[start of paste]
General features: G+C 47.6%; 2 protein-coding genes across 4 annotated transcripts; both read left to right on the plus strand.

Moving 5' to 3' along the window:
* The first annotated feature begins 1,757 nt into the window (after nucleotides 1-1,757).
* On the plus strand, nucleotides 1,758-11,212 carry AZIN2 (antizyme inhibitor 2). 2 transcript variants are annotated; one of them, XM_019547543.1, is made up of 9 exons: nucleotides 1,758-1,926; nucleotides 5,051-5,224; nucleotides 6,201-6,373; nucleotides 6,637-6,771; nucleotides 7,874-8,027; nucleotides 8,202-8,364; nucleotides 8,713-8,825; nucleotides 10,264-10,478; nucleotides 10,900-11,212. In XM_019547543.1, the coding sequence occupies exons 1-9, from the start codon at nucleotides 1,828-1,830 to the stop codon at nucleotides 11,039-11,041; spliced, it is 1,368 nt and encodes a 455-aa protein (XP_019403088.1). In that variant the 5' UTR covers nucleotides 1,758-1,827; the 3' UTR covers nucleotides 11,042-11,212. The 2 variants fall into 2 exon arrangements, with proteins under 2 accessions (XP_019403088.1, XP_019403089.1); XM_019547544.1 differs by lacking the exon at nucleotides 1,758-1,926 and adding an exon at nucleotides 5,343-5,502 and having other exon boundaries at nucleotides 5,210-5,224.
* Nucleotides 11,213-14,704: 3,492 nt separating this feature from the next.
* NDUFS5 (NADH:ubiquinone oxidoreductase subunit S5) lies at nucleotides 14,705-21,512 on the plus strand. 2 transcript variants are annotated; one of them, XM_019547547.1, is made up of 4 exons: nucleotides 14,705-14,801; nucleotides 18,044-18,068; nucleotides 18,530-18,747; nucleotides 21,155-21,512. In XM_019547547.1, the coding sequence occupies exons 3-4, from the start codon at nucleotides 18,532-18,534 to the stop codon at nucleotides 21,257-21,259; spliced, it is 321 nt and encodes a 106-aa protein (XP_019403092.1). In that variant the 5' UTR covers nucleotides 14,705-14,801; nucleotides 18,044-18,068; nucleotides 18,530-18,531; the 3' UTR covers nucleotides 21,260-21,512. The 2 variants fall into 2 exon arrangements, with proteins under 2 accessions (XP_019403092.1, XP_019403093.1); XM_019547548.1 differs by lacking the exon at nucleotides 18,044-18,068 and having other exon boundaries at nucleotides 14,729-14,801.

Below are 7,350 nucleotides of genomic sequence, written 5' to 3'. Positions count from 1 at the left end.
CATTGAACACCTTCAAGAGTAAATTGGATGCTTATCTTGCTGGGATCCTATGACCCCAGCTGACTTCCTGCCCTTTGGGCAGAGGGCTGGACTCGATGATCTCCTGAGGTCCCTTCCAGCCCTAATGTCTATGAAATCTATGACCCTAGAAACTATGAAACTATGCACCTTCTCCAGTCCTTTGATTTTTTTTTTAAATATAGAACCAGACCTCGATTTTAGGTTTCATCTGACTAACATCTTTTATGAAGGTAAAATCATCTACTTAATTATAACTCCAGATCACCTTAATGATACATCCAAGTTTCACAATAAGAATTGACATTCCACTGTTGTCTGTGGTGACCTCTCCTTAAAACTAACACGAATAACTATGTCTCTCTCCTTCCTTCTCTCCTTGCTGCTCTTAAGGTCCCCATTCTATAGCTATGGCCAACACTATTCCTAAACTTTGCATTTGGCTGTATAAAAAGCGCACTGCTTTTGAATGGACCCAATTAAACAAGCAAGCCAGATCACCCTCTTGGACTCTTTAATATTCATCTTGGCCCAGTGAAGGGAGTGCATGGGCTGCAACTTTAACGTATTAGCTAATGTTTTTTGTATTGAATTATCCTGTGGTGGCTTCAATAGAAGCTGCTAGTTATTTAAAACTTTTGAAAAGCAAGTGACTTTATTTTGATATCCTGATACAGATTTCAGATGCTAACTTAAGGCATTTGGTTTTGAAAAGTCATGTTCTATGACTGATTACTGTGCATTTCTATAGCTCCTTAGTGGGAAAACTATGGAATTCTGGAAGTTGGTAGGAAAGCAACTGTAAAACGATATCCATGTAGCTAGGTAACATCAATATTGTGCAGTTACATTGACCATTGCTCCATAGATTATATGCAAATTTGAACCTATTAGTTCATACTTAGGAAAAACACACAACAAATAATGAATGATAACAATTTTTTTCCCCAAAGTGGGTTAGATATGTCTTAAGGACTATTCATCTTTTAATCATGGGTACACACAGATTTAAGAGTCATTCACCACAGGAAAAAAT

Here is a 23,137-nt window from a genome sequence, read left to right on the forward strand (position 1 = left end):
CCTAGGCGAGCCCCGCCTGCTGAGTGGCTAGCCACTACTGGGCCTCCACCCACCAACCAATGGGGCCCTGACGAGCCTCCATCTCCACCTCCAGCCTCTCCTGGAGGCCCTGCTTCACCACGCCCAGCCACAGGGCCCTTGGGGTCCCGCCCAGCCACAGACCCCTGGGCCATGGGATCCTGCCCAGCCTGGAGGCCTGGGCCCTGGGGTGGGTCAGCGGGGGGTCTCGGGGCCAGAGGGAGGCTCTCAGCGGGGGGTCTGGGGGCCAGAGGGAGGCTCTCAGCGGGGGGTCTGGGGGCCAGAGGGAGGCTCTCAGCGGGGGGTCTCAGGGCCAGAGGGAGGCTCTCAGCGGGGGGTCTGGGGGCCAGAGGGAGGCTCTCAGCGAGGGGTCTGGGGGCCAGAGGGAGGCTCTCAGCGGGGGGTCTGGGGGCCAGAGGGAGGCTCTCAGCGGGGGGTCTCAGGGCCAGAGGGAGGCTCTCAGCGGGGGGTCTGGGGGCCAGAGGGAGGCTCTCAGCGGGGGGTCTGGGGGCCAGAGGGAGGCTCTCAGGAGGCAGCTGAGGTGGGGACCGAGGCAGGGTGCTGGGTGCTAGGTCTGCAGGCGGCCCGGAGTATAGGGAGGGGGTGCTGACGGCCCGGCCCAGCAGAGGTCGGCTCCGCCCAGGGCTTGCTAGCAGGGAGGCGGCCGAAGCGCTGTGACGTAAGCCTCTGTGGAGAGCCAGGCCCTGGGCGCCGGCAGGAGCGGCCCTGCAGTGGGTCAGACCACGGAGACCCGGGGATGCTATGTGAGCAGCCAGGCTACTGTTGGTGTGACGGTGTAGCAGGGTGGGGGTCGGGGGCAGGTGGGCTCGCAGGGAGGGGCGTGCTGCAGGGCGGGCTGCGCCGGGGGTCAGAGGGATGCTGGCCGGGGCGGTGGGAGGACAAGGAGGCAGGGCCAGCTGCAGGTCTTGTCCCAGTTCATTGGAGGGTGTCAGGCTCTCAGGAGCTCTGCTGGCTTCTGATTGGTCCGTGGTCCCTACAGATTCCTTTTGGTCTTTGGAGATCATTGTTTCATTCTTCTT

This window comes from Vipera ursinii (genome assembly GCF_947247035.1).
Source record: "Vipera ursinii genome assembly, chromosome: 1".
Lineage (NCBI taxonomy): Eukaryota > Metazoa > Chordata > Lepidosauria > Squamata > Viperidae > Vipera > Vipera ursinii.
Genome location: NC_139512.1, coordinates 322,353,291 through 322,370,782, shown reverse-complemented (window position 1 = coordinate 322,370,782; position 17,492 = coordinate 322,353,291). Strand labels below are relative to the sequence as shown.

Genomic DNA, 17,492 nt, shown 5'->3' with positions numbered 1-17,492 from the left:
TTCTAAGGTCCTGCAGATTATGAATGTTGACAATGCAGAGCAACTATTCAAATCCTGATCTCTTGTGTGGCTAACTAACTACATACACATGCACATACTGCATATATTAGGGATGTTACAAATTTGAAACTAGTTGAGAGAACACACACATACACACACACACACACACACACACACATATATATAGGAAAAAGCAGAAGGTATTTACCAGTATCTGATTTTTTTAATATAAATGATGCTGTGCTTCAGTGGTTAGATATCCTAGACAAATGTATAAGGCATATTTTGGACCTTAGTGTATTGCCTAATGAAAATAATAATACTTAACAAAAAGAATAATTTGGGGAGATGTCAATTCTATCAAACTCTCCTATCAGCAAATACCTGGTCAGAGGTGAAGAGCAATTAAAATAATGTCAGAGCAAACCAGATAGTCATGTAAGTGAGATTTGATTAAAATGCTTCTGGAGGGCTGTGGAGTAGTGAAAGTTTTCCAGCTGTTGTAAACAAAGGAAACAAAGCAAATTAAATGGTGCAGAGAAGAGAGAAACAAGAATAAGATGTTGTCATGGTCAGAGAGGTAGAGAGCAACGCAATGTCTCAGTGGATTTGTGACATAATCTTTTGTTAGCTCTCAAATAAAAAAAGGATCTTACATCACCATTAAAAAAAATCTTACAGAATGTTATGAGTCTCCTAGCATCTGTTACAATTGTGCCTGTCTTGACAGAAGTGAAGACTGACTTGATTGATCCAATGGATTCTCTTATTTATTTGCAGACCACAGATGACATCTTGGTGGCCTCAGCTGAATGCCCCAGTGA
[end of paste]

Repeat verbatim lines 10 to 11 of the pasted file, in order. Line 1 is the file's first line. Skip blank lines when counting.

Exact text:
CCTAGGCGAGCCCCGCCTGCTGAGTGGCTAGCCACTACTGGGCCTCCACCCACCAACCAATGGGGCCCTGACGAGCCTCCATCTCCACCTCCAGCCTCTCCTGGAGGCCCTGCTTCACCACGCCCAGCCACAGGGCCCTTGGGGTCCCGCCCAGCCACAGACCCCTGGGCCATGGGATCCTGCCCAGCCTGGAGGCCTGGGCCCTGGGGTGGGTCAGCGGGGGGTCTCGGGGCCAGAGGGAGGCTCTCAGCGGGGGGTCTGGGGGCCAGAGGGAGGCTCTCAGCGGGGGGTCTGGGGGCCAGAGGGAGGCTCTCAGCGGGGGGTCTCAGGGCCAGAGGGAGGCTCTCAGCGGGGGGTCTGGGGGCCAGAGGGAGGCTCTCAGCGAGGGGTCTGGGGGCCAGAGGGAGGCTCTCAGCGGGGGGTCTGGGGGCCAGAGGGAGGCTCTCAGCGGGGGGTCTCAGGGCCAGAGGGAGGCTCTCAGCGGGGGGTCTGGGGGCCAGAGGGAGGCTCTCAGCGGGGGGTCTGGGGGCCAGAGGGAGGCTCTCAGGAGGCAGCTGAGGTGGGGACCGAGGCAGGGTGCTGGGTGCTAGGTCTGCAGGCGGCCCGGAGTATAGGGAGGGGGTGCTGACGGCCCGGCCCAGCAGAGGTCGGCTCCGCCCAGGGCTTGCTAGCAGGGAGGCGGCCGAAGCGCTGTGACGTAAGCCTCTGTGGAGAGCCAGGCCCTGGGCGCCGGCAGGAGCGGCCCTGCAGTGGGTCAGACCACGGAGACCCGGGGATGCTATGTGAGCAGCCAGGCTACTGTTGGTGTGACGGTGTAGCAGGGTGGGGGTCGGGGGCAGGTGGGCTCGCAGGGAGGGGCGTGCTGCAGGGCGGGCTGCGCCGGGGGTCAGAGGGATGCTGGCCGGGGCGGTGGGAGGACAAGGAGGCAGGGCCAGCTGCAGGTCTTGTCCCAGTTCATTGGAGGGTGTCAGGCTCTCAGGAGCTCTGCTGGCTTCTGATTGGTCCGTGGTCCCTACAGATTCCTTTTGGTCTTTGGAGATCATTGTTTCATTCTTCTT

This window comes from Vipera ursinii (genome assembly GCF_947247035.1).